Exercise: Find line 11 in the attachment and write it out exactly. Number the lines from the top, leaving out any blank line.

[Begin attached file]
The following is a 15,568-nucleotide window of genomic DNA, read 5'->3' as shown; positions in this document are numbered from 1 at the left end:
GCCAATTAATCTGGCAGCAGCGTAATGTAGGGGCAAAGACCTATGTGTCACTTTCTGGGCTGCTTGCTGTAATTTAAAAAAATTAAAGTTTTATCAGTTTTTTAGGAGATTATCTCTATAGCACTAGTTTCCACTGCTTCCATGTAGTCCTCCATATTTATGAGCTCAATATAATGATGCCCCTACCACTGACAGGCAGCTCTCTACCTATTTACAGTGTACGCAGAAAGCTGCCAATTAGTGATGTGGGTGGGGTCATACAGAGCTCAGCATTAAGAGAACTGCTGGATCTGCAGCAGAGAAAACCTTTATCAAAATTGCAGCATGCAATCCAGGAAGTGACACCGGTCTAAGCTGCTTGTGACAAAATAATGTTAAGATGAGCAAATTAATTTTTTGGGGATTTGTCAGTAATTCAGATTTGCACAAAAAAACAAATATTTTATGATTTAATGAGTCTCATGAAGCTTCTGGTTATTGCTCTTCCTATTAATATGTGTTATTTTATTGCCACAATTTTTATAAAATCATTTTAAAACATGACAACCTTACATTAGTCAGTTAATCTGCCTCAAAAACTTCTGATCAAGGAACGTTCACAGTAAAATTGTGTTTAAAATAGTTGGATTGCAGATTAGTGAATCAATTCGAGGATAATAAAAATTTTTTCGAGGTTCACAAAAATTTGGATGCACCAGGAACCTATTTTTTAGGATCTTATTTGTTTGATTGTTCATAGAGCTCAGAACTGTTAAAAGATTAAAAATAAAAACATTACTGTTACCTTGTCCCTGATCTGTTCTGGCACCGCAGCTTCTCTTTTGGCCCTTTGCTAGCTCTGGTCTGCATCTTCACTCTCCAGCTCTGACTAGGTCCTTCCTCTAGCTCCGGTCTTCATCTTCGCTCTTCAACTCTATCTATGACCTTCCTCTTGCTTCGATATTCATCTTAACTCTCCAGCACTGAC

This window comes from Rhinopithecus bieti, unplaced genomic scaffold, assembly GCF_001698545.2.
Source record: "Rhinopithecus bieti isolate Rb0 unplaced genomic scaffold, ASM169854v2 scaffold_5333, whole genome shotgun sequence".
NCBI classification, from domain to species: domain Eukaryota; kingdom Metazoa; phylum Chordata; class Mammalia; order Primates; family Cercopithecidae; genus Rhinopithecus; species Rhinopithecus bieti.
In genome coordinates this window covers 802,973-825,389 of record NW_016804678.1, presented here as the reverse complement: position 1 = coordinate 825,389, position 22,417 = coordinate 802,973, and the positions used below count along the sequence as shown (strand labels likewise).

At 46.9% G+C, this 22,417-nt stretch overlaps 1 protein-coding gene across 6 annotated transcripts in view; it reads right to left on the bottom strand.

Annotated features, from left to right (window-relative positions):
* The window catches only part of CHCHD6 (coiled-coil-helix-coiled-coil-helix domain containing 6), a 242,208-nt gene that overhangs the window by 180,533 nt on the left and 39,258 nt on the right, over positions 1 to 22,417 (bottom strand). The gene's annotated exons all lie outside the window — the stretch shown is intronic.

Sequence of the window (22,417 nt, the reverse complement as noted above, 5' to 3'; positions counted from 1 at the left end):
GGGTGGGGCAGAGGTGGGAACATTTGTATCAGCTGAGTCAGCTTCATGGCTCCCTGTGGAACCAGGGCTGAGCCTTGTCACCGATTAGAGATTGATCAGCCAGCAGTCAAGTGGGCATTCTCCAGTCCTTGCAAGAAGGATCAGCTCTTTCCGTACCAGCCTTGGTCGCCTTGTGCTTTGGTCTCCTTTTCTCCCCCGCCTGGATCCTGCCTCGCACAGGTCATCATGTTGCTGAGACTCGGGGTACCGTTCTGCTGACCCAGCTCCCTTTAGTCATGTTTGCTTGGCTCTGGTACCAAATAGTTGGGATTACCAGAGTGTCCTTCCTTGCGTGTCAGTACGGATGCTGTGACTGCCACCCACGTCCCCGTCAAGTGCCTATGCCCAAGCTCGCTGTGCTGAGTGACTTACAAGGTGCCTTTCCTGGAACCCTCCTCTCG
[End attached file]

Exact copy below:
GGGTGGGGCAGAGGTGGGAACATTTGTATCAGCTGAGTCAGCTTCATGGCTCCCTGTGGAACCAGGGCTGAGCCTTGTCACCGATTAGAGATTGATCAGCCAGCAGTCAAGTGGGCATTCTCCAGTCCTTGCAAGAAGGATCAGCTCTTTCCGTACCAGCCTTGGTCGCCTTGTGCTTTGGTCTCCTTTTCTCCCCCGCCTGGATCCTGCCTCGCACAGGTCATCATGTTGCTGAGACTCGGGGTACCGTTCTGCTGACCCAGCTCCCTTTAGTCATGTTTGCTTGGCTCTGGTACCAAATAGTTGGGATTACCAGAGTGTCCTTCCTTGCGTGTCAGTACGGATGCTGTGACTGCCACCCACGTCCCCGTCAAGTGCCTATGCCCAAGCTCGCTGTGCTGAGTGACTTACAAGGTGCCTTTCCTGGAACCCTCCTCTCG